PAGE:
I still disagree with you. Like I said, those were not the charges against Him. The charges against Him were blasphemy which by Jewish law, meant death. However, as I said before, Jesus was crucified because He came to save us. Not 'cause of the charges against Him. I however don't see any point in continuing this conversation since we both are seemingly unwilling to change our views. Blessings and happy Easter!!

phred phlinstone More than 1 year ago

@Joy, Jesus was most certainly taken to be trying to start a violent rebellion. Crucifixion was reserved for that sort of thing. They didn't hand it out for telling people to treat others the way that you want to be treated. But I don't want to say that Jesus isn't my personal savior, quite the opposite. I'm saying that one piece of the Gospels, Jesus claiming to be the good shepherd, has a very different meaning if you are using that other Bible, the one used by all the Christians who aren't Protestants.

Anna Salisbury More than 1 year ago

I think we can very easily tell that the statement was not taken as being a call to follow Jesus in a fight against the Romans. Pilate found Jesus "without sin," so how could he, as a Roman, ignore something meant against the empire he was part of? Also that was not a charge against Jesus. One more thing I want to clear up is no one "killed" Jesus. He gave His life willingly. I mean how do you kill God? You can't. He gave His life, it wasn't taken from Him. I'm so sorry, phred, that you think Jesus is not a personal savior. The Bible in fact says otherwise. 1 Timothy 1:15 says, "This is a faithful saying and worthy of all acceptance, that Christ Jesus came into the world to save sinners, of whom I am chief." So we see that in fact Jesus came to be a personal savior. I do hope that you can see this and know Him personally 'cause He's AWESOME!!! (literally.)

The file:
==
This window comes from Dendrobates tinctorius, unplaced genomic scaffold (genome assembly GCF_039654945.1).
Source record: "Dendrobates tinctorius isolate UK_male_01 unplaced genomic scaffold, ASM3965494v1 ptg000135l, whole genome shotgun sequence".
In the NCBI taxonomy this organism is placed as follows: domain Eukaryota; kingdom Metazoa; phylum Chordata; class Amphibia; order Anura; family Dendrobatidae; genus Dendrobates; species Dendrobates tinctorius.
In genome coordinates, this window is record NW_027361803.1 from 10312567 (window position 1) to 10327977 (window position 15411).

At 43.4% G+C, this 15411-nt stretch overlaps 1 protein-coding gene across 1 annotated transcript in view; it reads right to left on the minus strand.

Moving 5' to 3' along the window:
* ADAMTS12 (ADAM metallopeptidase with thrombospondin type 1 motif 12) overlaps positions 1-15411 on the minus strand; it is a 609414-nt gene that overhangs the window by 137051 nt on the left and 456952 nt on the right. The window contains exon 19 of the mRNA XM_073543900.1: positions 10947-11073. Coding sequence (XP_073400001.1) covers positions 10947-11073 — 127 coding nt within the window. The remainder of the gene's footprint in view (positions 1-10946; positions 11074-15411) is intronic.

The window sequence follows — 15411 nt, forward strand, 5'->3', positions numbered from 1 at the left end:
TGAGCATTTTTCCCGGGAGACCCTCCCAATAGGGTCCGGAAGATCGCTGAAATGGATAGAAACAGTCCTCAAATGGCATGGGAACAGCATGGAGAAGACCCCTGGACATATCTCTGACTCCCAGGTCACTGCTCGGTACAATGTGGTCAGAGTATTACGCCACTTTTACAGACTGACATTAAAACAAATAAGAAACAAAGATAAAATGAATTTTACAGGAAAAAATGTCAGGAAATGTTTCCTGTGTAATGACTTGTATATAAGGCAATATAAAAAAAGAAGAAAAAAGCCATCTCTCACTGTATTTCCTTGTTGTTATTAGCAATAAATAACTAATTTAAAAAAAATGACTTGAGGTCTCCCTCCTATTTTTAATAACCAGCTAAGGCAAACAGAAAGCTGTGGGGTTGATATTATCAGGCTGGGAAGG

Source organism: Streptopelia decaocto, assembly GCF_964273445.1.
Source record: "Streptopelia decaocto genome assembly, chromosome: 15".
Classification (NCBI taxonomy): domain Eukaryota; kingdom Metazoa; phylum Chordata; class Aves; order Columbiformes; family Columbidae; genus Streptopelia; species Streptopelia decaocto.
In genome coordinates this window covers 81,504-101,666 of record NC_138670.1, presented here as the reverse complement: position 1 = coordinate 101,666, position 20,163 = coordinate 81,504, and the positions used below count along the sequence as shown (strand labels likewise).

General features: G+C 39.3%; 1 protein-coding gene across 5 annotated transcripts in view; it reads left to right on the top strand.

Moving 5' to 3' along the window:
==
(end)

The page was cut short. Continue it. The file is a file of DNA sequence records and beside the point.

phred phlinstone More than 1 year ago

@Joy, this isn't about differing translations. That's a problem that is easily dealt with. This is about differing decisions about what to translate. This is more like deciding if we are going to include the Gospel of Thomas.

When Jesus was leaving the temple and declaired "I am the good shepherd" he did so on Chanukah. They were celebrating Judas Maccabeus and what a great shepherd of Israel he was with that violent uprising and all. So when Jesus says "I am the good shepherd" he could have meant that he was calling the peope to get behind him in violent uprising against the Romans, in a way that the Jews would understand but that the Romans would not. Or he could have meant that Judas Maccabeus was wrong in using violence. The statememt is ambigueous, perhaps intentionally. Since the standard penalty for trying to lead a violent uprising against the Romans was crucifixion you can kind of see why that happened to him. With either reading of Jesus' statement you get the sense that he is more about changing the world, who rules whom, then he is about being a personal savior.

The thing is, the story of Chanukah is found in the Greek Old Testament that all Christians except the Protestants use. And knowing that story really changes the way Gospel is understood.

Anna Salisbury More than 1 year ago

Um, okay. It doesn't take an expert to interpret the Bible though. How else would we even be able to study the Bible? And being an expert doesn't automatically make anyone correct. And what I said is based on what I personally believe. My faith is my own. Not based on anyone (save for Jesus) else. I believe what God says is true. However, there's positively nothing wrong with having teachers. I simply try to look at their teaching objectively and see if it lines up with the Bible. If it doesn't there's very little chance I'll trust them.

syd collings More than 1 year ago